SL: You studied engineering, which is crazy. How did you balance school while also driving out to Chicago and doing comedy?
BW: I don’t really know. Looking back, I don’t think I’d do it again. It sucked. It was just hard. I would just do school, and then I’d do stand-up on the weekends.
SL: Did one have more weight over the other?
BW: Oh, yeah. I cared about comedy infinitely more.
SL: At that point, did you ever think you might actually be an engineer forever, or were you always sure that you wanted to be a comedian?
BW: Oh, yeah, when I was 19 I was like, “I’m going to be a stand-up comedian. Like, immediately.”
SL: Did you ever consider dropping out of college?
BW: No, because I didn’t have any money. And going in-state—I went to the University of Iowa—it was cheap to get a biomedical engineering degree, and I used that degree to leave Iowa and move to Los Angeles. Because without it, I wouldn’t have been able to move out there.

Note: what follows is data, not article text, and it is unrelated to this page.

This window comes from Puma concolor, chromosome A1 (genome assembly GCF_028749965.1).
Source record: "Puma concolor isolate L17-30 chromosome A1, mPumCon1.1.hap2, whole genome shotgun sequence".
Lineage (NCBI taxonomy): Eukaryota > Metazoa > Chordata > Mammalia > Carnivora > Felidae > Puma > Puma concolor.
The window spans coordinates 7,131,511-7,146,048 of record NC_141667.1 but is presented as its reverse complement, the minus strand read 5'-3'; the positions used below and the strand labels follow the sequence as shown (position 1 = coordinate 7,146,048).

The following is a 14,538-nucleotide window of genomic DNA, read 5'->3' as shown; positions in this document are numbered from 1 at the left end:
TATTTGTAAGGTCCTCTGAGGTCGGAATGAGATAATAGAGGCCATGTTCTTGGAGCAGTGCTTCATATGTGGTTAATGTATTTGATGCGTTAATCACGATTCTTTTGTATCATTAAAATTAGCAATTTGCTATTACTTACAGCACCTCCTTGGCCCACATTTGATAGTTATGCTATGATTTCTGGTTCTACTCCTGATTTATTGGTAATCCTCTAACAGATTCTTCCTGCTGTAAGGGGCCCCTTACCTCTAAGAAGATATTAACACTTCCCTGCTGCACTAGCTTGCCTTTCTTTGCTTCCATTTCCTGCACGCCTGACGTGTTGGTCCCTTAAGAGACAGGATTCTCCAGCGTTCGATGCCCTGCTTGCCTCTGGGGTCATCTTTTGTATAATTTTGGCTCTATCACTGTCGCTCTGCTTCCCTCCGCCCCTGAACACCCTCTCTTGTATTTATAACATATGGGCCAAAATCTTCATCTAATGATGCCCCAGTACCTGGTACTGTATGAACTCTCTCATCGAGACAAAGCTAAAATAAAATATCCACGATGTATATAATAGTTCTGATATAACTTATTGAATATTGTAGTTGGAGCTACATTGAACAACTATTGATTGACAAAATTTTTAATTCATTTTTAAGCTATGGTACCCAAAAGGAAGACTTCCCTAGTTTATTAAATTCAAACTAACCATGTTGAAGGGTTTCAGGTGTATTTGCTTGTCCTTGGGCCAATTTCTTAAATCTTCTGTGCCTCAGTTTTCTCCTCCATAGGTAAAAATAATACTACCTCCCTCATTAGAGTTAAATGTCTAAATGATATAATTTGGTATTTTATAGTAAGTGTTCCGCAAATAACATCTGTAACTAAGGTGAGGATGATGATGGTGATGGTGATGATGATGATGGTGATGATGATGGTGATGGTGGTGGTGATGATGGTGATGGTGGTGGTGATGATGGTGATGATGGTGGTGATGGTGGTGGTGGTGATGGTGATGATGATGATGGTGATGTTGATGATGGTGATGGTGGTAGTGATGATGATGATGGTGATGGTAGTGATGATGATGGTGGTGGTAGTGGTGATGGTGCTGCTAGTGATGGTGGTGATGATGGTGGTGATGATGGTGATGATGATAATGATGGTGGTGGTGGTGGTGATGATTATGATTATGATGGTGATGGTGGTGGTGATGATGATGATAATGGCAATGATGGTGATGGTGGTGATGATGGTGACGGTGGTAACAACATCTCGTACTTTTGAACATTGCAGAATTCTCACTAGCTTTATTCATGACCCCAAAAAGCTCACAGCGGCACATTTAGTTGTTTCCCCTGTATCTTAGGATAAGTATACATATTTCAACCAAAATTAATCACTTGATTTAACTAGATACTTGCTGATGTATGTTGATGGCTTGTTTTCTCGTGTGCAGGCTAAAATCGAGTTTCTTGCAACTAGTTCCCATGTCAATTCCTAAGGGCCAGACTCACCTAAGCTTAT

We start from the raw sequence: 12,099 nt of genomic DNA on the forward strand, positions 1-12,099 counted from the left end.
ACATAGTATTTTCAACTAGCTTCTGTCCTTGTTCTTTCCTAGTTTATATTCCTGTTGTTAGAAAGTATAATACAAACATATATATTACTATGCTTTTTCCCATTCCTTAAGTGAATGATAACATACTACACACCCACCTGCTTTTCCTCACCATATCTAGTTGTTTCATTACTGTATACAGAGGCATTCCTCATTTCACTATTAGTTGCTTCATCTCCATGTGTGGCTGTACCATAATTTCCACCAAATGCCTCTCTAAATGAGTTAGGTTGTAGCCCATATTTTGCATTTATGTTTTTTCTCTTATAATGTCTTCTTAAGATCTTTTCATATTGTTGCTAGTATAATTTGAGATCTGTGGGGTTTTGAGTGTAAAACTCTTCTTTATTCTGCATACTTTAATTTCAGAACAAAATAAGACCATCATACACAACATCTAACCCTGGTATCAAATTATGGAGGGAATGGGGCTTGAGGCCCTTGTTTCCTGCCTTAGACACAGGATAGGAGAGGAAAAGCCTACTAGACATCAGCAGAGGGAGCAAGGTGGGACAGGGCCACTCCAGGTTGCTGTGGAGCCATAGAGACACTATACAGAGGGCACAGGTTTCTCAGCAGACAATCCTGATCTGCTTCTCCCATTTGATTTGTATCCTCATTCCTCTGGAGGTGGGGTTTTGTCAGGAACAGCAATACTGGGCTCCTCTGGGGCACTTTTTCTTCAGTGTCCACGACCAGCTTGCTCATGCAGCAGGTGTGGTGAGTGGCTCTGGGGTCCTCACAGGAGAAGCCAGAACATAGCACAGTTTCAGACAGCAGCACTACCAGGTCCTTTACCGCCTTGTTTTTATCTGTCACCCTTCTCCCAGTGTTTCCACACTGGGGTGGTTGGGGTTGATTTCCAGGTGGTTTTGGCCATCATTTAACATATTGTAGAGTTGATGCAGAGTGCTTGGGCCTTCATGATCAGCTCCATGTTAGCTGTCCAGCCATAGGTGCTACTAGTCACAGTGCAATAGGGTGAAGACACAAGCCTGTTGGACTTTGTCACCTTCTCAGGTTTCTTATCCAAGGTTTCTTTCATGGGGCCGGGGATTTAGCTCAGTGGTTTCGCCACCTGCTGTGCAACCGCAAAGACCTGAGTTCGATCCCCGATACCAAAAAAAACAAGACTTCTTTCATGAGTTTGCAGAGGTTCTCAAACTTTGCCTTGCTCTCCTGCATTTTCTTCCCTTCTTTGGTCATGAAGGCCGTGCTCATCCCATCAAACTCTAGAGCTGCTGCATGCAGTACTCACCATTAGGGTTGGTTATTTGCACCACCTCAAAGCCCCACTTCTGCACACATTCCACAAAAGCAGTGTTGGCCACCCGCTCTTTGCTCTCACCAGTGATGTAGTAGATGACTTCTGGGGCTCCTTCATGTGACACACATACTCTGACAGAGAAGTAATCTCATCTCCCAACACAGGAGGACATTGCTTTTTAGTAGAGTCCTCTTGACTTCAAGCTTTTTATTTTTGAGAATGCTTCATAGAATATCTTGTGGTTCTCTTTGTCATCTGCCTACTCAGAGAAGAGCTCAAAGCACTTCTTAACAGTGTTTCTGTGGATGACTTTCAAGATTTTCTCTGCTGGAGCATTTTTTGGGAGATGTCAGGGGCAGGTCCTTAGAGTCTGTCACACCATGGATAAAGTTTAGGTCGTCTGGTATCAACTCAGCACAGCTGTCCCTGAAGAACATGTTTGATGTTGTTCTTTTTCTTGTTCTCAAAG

SL: So I shouldn’t drop out of college, then?
BW: I mean…college isn’t that bad.
SL: Did you move to L.A. right after you graduated college?
BW: Yeah, as soon as I took my last final.
SL: So did you have a job at that point?
BW: Yeah. I spent my senior year of college looking for jobs in Los Angeles, and I found one, so I moved there to start working.
SL: You mentioned somewhere that L.A. is where you “got good.” How long did it take you to get to that point where you felt like you were good?